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Does the Green River Hold the Key to the Survival of Endangered Ring Pink or Other Rare Mussels?



September 9, 2004

Tom MacKenzie, FWS, (404) 679-7291, cell: (678) 296-6400
Lee Andrews, 502/229-4616 (cell phone) or 502/695-0468 (office)



Biologists will be sampling the Green River near Munfordville, Kentucky, in hopes of finding the critically endangered ring pink mussel. Only two ring pink individuals have been found in the Green river within the last five years.

Media are invited to spend some time on the river with the biologists, to interview participants about the survey, and to take photographs. The biologists will be collecting rare mussels from shallow water, identifying them, and putting them in baskets. Media are also welcome to participate in the mussel collection efforts. Most of the sampling site in the Green River is anticipated to be very shallow, less than knee deep.


A $46,250 cooperative agreement between the U.S. Fish and Wildlife Service and the Kentucky Department of Fish and Wildlife Resources is funding the effort to try and find enough ring pinks and other rare mussels to begin a captive propagation program. Captive propagation efforts could possibly prevent the extinction of the ring pink and aid in the recovery of other mussels.


September 15, 2004, at 10:00 a.m. central time. Another opportunity for interviews and information will begin at 1:30 p.m., for those who can't make the morning session. If you are unable to attend the event on September 15, please contact Lee Andrews to reschedule.


The Kentucky Department of Fish and Wildlife Resources, the U.S. Fish and Wildlife Service, the Natural Resource Conservation Service, the National Park Service (Mammoth Cave National Park), the Army Corps of Engineers, and the Nature Conservancy.


For more information and directions, please contact Lee Andrews, field supervisor of the U.S. Fish and Wildlife Service's Frankfort, Kentucky Field Office at 502/695-0468 (office) or 502/229-4616 (cell phone).


The water temperature in the river should be relatively warm so a pair of shorts and old sneakers will be sufficient for wading throughout much of the site. If you have waders or hip boots bring them, but we will try to have an extra pair of waders or hip boots available if you cannot supply your own.


The actual sampling site is located on the Green River near Munfordville, Kentucky at a bend in the river called Thomas Bend. Munfordville is located east of Mammoth Cave National Park just to the east of Interstate 65.

From Interstate 65 at Exit 65, take Highway 31W to downtown Munfordville (approx. 1.5 mile). Then from downtown Munfordville take road 357 northeast for approximately 2 miles and turn right onto road 2185. Take road 2185 approximately 3 miles and turn right onto a gravel road that will be marked by a sign indicating the ring pink sampling effort. Drive to the end of this gravel road (approximately one-quarter mile) and park in a pasture in the designated parking area. Wait at this location for a 4-wheel drive vehicle to shuttle you to the site, which is approximately one-half of a mile distant from the pasture parking location.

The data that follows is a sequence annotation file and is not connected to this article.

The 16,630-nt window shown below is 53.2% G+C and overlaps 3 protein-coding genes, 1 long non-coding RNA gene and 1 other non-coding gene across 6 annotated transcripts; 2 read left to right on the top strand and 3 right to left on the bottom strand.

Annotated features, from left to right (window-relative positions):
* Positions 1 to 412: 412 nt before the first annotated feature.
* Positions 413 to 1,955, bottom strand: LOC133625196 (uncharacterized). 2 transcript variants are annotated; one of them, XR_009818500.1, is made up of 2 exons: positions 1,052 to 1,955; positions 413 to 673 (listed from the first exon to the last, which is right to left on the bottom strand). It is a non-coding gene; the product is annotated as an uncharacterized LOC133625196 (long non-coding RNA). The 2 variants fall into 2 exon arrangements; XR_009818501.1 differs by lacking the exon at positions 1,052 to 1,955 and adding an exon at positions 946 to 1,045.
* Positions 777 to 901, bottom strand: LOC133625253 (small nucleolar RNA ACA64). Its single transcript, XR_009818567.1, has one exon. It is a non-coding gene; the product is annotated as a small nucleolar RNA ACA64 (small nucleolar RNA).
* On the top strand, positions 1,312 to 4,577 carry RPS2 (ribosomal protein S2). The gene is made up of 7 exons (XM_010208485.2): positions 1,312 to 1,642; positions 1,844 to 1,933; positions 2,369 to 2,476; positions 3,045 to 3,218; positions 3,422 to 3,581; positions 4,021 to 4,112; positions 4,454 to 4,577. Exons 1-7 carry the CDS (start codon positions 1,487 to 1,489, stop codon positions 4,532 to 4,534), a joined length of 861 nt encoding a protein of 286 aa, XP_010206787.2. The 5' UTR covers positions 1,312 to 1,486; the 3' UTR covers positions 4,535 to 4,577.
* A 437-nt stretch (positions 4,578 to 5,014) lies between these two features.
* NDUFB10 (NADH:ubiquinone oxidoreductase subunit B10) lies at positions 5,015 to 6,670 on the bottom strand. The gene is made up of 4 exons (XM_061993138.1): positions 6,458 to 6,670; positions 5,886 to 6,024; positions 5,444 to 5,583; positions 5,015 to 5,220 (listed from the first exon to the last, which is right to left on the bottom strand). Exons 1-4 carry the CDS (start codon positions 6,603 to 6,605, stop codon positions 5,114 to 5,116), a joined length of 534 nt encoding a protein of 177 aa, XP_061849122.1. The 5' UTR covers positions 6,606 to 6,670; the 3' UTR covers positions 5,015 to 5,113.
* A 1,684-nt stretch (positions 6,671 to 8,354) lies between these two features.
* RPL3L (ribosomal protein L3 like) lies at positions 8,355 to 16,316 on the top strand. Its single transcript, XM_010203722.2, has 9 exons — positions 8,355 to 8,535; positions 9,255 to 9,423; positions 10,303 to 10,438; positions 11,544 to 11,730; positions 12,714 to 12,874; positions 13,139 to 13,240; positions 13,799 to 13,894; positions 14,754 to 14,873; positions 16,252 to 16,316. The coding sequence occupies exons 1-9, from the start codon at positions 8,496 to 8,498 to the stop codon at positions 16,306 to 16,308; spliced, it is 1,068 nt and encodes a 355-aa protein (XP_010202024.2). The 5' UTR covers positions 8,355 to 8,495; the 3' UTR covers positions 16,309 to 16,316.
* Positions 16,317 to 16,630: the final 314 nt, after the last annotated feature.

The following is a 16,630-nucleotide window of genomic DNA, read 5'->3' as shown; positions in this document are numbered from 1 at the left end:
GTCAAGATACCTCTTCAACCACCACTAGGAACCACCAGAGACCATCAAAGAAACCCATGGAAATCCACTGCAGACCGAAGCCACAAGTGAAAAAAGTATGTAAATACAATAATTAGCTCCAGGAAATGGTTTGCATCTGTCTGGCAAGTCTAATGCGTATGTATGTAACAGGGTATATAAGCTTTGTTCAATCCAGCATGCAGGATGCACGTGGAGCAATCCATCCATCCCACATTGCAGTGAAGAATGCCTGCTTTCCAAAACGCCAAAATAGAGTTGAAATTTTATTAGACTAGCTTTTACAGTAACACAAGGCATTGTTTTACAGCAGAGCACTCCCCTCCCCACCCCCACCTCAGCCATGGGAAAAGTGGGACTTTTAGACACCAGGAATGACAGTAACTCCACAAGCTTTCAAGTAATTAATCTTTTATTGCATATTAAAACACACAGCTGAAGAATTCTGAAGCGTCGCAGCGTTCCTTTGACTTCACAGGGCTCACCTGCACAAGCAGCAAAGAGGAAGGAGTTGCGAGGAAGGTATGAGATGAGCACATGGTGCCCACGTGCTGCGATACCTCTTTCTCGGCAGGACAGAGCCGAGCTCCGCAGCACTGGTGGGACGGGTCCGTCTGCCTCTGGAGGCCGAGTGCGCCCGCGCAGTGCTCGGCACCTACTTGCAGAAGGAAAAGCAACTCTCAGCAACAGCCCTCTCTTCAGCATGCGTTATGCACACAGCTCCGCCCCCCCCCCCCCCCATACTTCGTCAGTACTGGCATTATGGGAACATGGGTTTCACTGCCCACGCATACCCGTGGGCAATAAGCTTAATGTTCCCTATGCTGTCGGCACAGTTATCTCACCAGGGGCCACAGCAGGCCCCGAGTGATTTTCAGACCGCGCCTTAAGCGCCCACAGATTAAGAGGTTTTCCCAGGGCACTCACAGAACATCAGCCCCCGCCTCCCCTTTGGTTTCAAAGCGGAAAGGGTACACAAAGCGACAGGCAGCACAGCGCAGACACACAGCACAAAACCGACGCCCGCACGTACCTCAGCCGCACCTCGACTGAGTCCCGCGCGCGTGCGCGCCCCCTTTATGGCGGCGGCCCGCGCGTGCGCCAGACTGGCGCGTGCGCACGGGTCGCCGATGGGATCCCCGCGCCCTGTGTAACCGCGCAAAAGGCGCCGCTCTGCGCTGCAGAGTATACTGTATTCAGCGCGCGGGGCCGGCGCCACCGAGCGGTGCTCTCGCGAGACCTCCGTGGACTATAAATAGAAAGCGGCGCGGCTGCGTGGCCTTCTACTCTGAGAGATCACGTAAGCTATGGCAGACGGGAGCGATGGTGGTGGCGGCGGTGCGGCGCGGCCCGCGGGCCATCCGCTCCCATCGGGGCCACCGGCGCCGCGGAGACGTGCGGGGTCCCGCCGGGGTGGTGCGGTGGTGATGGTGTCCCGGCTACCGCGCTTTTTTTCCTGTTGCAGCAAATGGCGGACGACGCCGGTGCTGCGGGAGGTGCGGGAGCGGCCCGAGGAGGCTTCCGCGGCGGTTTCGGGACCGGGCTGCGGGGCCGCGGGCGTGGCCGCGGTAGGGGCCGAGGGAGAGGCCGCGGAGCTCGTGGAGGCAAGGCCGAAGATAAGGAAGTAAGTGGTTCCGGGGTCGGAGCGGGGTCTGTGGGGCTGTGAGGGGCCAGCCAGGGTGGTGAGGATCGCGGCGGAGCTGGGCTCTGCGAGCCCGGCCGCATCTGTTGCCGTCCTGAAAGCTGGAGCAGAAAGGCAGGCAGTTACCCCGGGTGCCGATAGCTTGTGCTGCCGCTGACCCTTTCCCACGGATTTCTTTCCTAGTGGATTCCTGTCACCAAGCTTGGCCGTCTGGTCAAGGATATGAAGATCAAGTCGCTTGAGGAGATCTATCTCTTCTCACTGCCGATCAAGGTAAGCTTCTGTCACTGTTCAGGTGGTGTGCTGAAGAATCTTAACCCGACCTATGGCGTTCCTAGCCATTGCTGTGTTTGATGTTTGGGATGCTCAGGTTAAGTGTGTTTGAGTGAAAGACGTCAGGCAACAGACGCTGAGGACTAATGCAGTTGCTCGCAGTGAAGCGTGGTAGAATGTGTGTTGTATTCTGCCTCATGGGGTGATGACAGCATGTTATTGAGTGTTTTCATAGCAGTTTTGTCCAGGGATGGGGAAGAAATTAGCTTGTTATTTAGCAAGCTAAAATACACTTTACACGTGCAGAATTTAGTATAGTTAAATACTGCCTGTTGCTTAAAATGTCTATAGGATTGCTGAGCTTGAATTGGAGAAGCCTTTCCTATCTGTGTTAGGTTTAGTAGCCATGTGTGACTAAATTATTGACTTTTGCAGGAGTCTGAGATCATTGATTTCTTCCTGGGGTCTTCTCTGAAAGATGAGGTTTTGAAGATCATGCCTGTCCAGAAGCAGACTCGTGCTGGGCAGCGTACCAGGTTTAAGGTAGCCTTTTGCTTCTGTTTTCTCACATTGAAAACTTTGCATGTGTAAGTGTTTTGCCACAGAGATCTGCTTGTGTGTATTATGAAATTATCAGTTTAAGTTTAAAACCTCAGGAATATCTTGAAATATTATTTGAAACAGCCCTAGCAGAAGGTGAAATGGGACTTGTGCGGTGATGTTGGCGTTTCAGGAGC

If you arrive late or no one is at the pasture parking location to shuttle you to the sampling site, follow posted instructions at the pasture parking location, or call Lee Andrew's cell phone at 502-229-4616, or walk to the site (follow vehicle tracks downhill to the river) for assistance. We recommend you do not attempt to drive to the actual sampling site except with a 4-wheel drive vehicle.


The biologists will be collecting mussels, and if ring pink specimens are found, they will be taken to a nearby mussel propagation facility, operated by the Kentucky Department of Fish and Wildlife Resources, in Frankfort. Ring pinks and other rare mussels will be captive bred and later returned to the Green River or other suitable streams.

Once widespread in the Ohio River and its larger tributaries (Pennsylvania, West Virginia, Ohio, Indiana, Illinois, Kentucky, Tennessee, and Alabama), the ring pink is now onsidered functionally extinct in the wild. Extremely small populations may possibly still exist in segments of the Tennessee River, the Cumberland River near Hartsville, Tennessee, and the Kamawha River in West Virginia. If specimens are found in the Green River during the survey, captive propagation efforts may be the key to the ring pink's survival.Tom R. MacKenzie - Chief, Media Relations U.S. Fish and Wildlife Service - Southeast Region 404-679-7291 Fax:404-679-7286 Mobile: 678-296-6400

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Phone: 404/679-7289 Fax: 404/679-7286

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